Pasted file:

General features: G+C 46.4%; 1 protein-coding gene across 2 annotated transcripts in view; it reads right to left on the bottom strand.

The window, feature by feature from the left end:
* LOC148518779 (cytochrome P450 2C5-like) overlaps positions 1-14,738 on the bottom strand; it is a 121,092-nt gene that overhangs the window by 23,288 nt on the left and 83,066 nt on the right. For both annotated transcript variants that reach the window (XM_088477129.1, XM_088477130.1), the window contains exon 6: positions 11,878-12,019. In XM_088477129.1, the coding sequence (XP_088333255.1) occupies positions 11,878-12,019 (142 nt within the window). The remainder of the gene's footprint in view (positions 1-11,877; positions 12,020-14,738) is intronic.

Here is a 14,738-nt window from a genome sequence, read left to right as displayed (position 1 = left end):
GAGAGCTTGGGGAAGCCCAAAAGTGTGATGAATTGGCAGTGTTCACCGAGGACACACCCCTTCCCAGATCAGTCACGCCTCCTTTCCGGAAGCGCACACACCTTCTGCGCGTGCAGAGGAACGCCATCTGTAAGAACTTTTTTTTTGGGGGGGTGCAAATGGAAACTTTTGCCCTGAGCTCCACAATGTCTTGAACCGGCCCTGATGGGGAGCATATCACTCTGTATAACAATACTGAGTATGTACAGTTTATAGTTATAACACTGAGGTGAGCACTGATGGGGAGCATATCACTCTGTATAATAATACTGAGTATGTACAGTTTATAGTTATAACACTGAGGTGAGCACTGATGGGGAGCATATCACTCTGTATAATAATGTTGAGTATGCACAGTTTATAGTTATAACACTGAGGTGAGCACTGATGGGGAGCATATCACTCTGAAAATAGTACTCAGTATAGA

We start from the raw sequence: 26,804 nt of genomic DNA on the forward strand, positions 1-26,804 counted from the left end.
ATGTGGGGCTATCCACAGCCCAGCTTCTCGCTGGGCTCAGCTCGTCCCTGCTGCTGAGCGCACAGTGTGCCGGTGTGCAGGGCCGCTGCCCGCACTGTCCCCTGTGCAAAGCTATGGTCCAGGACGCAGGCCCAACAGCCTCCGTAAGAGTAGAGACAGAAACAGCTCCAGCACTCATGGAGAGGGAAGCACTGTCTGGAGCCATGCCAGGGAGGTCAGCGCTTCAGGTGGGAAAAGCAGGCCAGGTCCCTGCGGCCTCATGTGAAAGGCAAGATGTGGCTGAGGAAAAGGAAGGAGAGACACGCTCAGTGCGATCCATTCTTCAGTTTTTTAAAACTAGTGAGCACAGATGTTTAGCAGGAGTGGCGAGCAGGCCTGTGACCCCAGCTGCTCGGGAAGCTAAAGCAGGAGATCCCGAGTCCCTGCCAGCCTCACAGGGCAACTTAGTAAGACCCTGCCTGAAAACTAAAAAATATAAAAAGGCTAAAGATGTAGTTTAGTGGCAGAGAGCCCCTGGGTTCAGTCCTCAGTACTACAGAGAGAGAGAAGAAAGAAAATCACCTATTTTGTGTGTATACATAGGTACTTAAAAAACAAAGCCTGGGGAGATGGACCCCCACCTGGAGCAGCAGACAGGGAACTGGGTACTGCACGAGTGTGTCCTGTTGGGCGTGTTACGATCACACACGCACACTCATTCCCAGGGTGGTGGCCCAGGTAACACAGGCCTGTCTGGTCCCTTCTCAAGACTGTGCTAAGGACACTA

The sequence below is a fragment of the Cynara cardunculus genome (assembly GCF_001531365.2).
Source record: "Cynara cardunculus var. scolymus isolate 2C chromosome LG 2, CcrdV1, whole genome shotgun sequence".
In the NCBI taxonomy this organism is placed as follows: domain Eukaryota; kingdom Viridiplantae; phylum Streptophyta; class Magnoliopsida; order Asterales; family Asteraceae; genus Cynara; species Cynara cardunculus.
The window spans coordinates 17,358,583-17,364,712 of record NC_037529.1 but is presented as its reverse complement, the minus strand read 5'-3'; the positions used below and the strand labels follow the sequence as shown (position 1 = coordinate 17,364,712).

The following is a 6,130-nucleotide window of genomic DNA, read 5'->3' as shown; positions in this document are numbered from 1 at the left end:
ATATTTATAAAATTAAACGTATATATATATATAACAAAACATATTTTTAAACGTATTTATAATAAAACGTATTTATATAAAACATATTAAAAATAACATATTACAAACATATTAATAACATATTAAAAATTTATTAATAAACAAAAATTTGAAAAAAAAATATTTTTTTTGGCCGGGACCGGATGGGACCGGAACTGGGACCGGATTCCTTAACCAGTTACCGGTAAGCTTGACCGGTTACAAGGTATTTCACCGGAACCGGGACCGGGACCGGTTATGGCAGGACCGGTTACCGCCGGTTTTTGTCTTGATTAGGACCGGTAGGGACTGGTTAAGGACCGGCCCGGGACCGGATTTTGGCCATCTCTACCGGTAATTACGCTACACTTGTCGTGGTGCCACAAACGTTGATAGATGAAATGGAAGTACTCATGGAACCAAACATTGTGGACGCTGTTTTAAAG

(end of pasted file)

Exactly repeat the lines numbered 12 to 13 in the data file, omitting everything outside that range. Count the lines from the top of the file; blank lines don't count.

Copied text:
The following is a 6,130-nucleotide window of genomic DNA, read 5'->3' as shown; positions in this document are numbered from 1 at the left end:
ATATTTATAAAATTAAACGTATATATATATATAACAAAACATATTTTTAAACGTATTTATAATAAAACGTATTTATATAAAACATATTAAAAATAACATATTACAAACATATTAATAACATATTAAAAATTTATTAATAAACAAAAATTTGAAAAAAAAATATTTTTTTTGGCCGGGACCGGATGGGACCGGAACTGGGACCGGATTCCTTAACCAGTTACCGGTAAGCTTGACCGGTTACAAGGTATTTCACCGGAACCGGGACCGGGACCGGTTATGGCAGGACCGGTTACCGCCGGTTTTTGTCTTGATTAGGACCGGTAGGGACTGGTTAAGGACCGGCCCGGGACCGGATTTTGGCCATCTCTACCGGTAATTACGCTACACTTGTCGTGGTGCCACAAACGTTGATAGATGAAATGGAAGTACTCATGGAACCAAACATTGTGGACGCTGTTTTAAAG